FIG. 3 is a side elevation showing laser-generated liquid ejection of materials and a collection means;

FIG. 4 is a side elevation showing laser-generated liquid ejection of materials and an alternative collection means;

FIG. 5 is a graph of metal removal depth versus laser pulse length;

FIG. 6 is a graph of metal removal depth versus laser pulse energy, and

FIG. 7 is a graph of melt depth versus laser traversing speed.

DETAILED DISCUSSION OF PREFERRED EMBODIMENTS

Referring now to FIG. 1, a laser beam 2 is shown impinging upon a surface 4 of a stationary metallic workpiece 6, the surface 4 having a layer of embedded radioactive contamination 8. The laser beam 2 has a power density of greater than 6 MW/cm2 and is operated at a pulse length of several milliseconds. At the point where the laser beam 2 meets the surface 4 a laser melt pool 12 is formed. Molten material 10, containing the radioactive contamination 8 is ejected from the melt pool 12 due to a laser-generated vapour recoil pressure of between 5 to 100 bar and to a lesser extent to a laser photo pressure (which is the power density divided by the speed of light). The ejected material may be thrown for distances of up to 2.5 metres from the melt pool 12.

In FIG. 2 the laser beam 2 is shown impinging upon the surface 4 of the workpiece 6 with the workpiece 6 now moving in the direction indicated by the arrow. As described in relation to FIG. 1, molten material 10 containing the radioactive contamination 8 is ejected from the laser melt pool 12 for distances of up to 2.5 metres. When the workpiece 6 is travelling in the direction indicated by the arrow the molten material 10 also tends to be ejected in that direction. In situations where the laser beam 2 is moving and the workpiece 6 is stationary, the molten material 10 is ejected in the direction opposite to the direction of travel of the laser beam 2.

Referring now to FIG. 3, the laser beam 2 is shown impinging upon the surface 4 of the moving workpiece 6 such that molten material 10 is ejected as described in relation to FIG. 2. Prior to impinging upon the surface 4 the laser beam 2 passes through a collection means 20 located in close proximity to the surface 4. The collector 20 comprises a housing 22 having a laser inlet 24 and a laser outlet 26 aligned such that the laser beam 2 passes through the housing 22 in an uninterrupted manner to impinge upon the surface 4. The housing 22 has two opposed extraction outlets 36, 33 located on an axis of symmetry of the housing 22, the axis of symmetry being approximately perpendicular to the laser beam 2. A nozzle 28 is located in the housing 22 and is positioned so as to point in a direction approximately perpendicular to the laser beam 2. The nozzle 28 is connected via a tube 30 to a compressed air inlet 32 and to a water inlet 34. The collector 20 is rotatable by means of a motorised rotational system (not shown).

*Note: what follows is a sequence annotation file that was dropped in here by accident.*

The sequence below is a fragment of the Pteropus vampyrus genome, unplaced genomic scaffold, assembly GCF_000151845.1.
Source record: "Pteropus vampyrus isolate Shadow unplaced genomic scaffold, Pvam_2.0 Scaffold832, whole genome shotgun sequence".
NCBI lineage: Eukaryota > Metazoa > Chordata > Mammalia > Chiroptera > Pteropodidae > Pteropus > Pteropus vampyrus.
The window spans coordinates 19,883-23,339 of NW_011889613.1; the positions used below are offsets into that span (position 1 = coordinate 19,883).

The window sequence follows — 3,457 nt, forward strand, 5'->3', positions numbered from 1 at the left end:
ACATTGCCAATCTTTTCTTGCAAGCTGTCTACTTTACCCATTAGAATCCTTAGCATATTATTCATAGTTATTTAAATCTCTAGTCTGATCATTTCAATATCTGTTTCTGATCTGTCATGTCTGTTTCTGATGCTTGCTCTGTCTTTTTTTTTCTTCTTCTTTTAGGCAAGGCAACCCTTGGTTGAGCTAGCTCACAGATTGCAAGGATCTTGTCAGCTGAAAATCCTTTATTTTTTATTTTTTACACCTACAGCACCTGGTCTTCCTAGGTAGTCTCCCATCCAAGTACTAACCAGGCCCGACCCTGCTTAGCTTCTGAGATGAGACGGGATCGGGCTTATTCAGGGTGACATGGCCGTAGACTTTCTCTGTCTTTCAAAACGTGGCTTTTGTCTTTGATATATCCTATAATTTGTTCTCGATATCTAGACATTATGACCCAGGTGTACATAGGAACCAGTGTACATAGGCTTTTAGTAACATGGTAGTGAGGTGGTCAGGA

In operation, the collector 20 moves synchronously with the movement of the laser beam 2 and the molten ejected material 10 is sprayed with an air/water mist 40 from the nozzle 28. The molten material 10 is thereby cooled to form metallic particles which contain the radioactive contamination 8. These particles and water are removed from the housing 22 via the extraction outlets 36, 38 by suitable extraction means (not shown) acting on the outlets 36, 38. The collector 20 may be rotated by the motorised rotational system (not shown) so as to allow laser processing to occur in all directions.

The use of the water/air mist has been found to be very effective in cooling the molten ejected material and thereby facilitates the collection of the metal particles (which typically may have diameters of up to 3 millimetres). For stainless steel and mild steel workpieces, the typical depth from which material is ejected is around 0.5 to 1.5 millimetres per pulse (of 1 to 10 milliseconds duration) using a Yttrium Aluminium Garnet (YAG) laser. The rate of ejection of material from the surface is between 50 to 100 cm2/kWhr.

In FIG. 4 an alternative collection means 50 is shown comprising a hollow cylindrical housing 52, open at one end and with its axis of symmetry perpendicular to the direction of the laser beam 2 and in close proximity to the surface 4. The housing 52 has a laser inlet 54 and a laser outlet 56 arranged such that the laser beam 2 passes in an uninterrupted manner through the housing 52 to impinge upon the surface 4. A nozzle 58 projects into the housing 52 by way of the closed end 60 thereof and points along the axis of symmetry of the housing 52 so as to discharge through the laser beam 2. The nozzle 58 is connected via a tube to a compressed air inlet 62 and a water inlet 64.